The structure that introduces the flow of the off gas to the position between the feeding face and the noxious component reduction unit (that is, the second side) has the following advantages. In the case where the flow of the cathode off gas is introduced to the second side, remaining oxygen in the cathode off gas is subjected to the oxidation of the reduction process. Like the introduction to the first side, the introduction of the cathode off gas to the second side also has the advantages regarding the consumption of oxygen and the hydrogen partial pressure. In the case where the flow of the anode off gas is introduced to the second side, on the other hand, hydrogen in the anode off gas is oxidized to steam and the anode off gas having the lowered hydrogen partial pressure is led into the extraction face This arrangement effectively enhances the separation efficiency of hydrogen.

The structure that introduces the flow of the off gas to the position between the noxious component reduction unit and the extraction face (that is, the third side) has the following advantages. In the case where the flow of the cathode off gas is introduced to the third side, the gas having the low hydrogen partial pressure is used as the purge gas. This arrangement effectively enhances the separation efficiency of hydrogen. In the case where the flow of the anode off gas is introduced to the third side, on the other hand, the remaining hydrogen in the anode off gas is reused in the fuel cells. Another advantage of this structure using either the flow of the cathode off gas or the flow of the anode off gas is that the temperature of the purge gas is sufficiently close to the driving temperature of the fuel cells. The reaction proceeds at extremely high temperatures in the chemical reaction device. The temperature of the fuel gas should thus be lowered by a heat exchange unit, prior to the supply to the fuel cells. The introduction of the off gas to the third side enables extraction of the hydrogen with the purge gas having the temperature sufficiently close to the driving temperature of the fuel cells and thereby makes the temperature of the supply of the fuel gas sufficiently close to the driving temperature of the fuel cells. This arrangement advantageously enables size reduction or even omission of the heat exchange unit.

A third fuel gas production system of the present invention utilizes the flow of the cathode off gas as the purge gas.

The cathode off gas has the hydrogen partial pressure substantially equal to zero and is thus suitable for the purge gas. The enhanced utilization efficiency of oxygen on the cathodes reduces the quantity of oxygen included in the cathode off gas to a trace level and thus substantially prevents the reaction of oxygen with the extracted hydrogen. Another advantage of this arrangement is that the temperature of the purge gas is sufficiently close to the driving temperature of the fuel cells.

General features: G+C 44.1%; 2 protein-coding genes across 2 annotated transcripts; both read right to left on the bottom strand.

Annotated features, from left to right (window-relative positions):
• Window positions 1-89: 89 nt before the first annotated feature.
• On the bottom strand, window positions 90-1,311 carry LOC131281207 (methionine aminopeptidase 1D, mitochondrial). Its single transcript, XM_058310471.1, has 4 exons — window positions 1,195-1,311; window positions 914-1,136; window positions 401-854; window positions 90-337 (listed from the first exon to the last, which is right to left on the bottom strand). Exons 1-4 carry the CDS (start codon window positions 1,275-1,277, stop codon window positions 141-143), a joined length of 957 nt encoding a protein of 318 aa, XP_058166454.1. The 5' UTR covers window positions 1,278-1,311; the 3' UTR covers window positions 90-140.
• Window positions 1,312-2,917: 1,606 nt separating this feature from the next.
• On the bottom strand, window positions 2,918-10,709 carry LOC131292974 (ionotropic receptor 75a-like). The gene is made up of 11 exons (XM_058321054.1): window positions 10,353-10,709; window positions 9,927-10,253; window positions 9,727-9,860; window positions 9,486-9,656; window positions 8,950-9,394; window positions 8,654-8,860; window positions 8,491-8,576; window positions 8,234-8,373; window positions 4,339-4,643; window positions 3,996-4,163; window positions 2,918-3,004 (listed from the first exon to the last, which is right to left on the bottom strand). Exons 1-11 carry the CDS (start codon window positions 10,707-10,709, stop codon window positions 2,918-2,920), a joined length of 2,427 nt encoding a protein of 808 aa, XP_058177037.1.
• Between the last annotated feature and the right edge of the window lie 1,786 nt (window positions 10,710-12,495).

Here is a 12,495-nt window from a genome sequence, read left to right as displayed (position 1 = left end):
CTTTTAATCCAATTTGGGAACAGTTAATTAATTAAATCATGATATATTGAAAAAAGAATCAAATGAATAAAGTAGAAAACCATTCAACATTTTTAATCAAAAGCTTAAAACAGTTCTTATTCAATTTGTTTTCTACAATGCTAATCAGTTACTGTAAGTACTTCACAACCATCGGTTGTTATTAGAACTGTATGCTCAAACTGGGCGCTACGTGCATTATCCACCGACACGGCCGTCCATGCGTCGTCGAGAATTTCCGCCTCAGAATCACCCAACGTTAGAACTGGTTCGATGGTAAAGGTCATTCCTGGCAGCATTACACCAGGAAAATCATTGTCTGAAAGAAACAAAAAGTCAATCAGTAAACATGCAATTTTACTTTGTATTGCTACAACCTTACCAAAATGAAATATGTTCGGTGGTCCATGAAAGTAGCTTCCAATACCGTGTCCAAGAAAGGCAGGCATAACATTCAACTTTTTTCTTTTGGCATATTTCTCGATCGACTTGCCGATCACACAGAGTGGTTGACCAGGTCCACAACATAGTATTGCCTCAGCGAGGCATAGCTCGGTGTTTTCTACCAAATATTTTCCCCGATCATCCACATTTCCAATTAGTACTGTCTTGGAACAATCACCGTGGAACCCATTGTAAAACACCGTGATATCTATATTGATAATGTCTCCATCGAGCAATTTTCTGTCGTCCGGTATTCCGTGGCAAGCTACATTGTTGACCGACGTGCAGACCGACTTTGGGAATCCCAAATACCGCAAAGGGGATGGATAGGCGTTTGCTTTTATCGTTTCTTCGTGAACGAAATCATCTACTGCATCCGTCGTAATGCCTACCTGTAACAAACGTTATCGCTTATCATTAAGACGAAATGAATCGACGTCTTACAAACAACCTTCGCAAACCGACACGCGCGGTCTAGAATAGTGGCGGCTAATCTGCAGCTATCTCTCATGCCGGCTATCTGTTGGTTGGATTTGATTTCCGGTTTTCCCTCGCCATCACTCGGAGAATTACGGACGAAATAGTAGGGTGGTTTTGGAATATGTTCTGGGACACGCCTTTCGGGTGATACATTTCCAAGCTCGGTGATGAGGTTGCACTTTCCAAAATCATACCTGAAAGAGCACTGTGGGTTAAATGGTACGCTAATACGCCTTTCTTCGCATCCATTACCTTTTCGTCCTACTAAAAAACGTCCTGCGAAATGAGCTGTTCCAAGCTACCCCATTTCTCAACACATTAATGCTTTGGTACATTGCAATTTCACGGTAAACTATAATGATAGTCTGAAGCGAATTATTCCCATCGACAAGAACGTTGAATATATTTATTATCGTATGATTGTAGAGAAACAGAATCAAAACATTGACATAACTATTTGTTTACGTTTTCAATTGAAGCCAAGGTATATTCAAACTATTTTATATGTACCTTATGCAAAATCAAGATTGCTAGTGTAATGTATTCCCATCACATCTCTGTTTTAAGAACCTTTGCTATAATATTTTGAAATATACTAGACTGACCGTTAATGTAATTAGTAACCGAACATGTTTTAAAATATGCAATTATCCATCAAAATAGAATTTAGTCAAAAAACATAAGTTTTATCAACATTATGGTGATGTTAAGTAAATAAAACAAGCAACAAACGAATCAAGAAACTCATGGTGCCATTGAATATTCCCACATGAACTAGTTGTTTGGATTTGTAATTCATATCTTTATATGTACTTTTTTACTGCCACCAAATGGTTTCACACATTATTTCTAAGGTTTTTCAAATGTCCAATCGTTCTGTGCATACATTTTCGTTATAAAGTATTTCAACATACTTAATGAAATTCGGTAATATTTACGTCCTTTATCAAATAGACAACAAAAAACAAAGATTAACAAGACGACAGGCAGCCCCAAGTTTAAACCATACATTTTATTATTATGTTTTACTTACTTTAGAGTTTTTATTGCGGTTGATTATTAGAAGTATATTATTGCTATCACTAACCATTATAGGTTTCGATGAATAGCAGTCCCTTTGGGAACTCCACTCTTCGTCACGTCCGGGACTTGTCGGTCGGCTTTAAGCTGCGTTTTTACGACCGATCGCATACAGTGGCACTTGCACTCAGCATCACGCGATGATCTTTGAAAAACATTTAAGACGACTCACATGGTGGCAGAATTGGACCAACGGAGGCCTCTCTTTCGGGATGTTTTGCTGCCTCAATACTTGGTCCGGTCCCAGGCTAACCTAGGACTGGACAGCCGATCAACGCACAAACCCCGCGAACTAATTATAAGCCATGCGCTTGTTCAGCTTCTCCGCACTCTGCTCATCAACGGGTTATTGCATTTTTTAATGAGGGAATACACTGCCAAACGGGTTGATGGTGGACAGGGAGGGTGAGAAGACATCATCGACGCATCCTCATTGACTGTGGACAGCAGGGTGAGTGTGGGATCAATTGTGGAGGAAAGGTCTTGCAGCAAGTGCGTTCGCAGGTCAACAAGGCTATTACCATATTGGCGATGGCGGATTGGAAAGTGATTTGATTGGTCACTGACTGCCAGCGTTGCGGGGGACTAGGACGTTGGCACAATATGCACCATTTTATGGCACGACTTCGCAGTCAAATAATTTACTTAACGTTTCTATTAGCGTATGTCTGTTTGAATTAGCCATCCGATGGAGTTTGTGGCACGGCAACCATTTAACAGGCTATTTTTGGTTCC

A fourth fuel gas production system of the present invention has a circulation mechanism that circulates the flow of the anode off gas to the extraction face as the purge gas. This arrangement enables the remaining hydrogen in the anode off gas to be reused in the fuel cells.

In accordance with another preferable application of the present invention, the purge gas for carrying out the hydrogen may be a processed gas after a reduction process that reduces the concentration of at least one of hydrogen and a specific component, which has high reactivity to hydrogen, included in the gas prior to supply to the fuel cells. The reduction process of hydrogen includes consumption of hydrogen in the fuel cells and combustion of hydrogen. The specific component having high reactivity to hydrogen may be carbon monoxide and oxygen. The reduction process of oxygen includes consumption of oxygen through oxidation or combustion.

It is desirable to regulate the flow rate of the purge gas in any of the second through the fourth fuel gas production systems. In accordance with one preferable application, the relationship between the a load on the fuel cells and the flow rate of the purge gas is stored in advance, and the flow rate of the purge gas is regulated according to the observed a load on the fuel cells. The relationship between the a load on the fuel cells and the flow rate of the purge gas may be stored in any suitable form, for example, in the form of a table or in the form of a function.

The flow rate of the purge gas affects the separation efficiency of hydrogen and thereby the driving efficiency of the fuel cells. Regulation of the flow rate of the purge gas according to the a load on the fuel cells thus enhances the driving efficiency of the fuel cells. The relationship between the a load on the fuel cells and the flow rate of the purge gas is set experimentally or analytically by taking into account the driving efficiency of the fuel cells. The following two points should especially be considered for the setting: the required quantity of hydrogen according to the a load on the fuel cells and the energy loss due to an increase in flow rate of the purge gas. When the fuel cells are in a high loading state, it is desirable to increase the flow rate of the purge gas and enhance the separation efficiency of hydrogen, in order to allow a supply of a large quantity of hydrogen. The increase in flow rate of the purge gas, on the other hand, results in increasing the power required for the introduction of the purge gas and thus enhancing the energy loss. Consideration of these two affecting factors according to the a load on the fuel cells ensures the appropriate setting of the flow rate of the purge gas to attain the optimum energy efficiency. The arrangement of regulating the flow rate of the purge gas is applicable to the structure that uses only the anode off gas as the flow of the purge gas.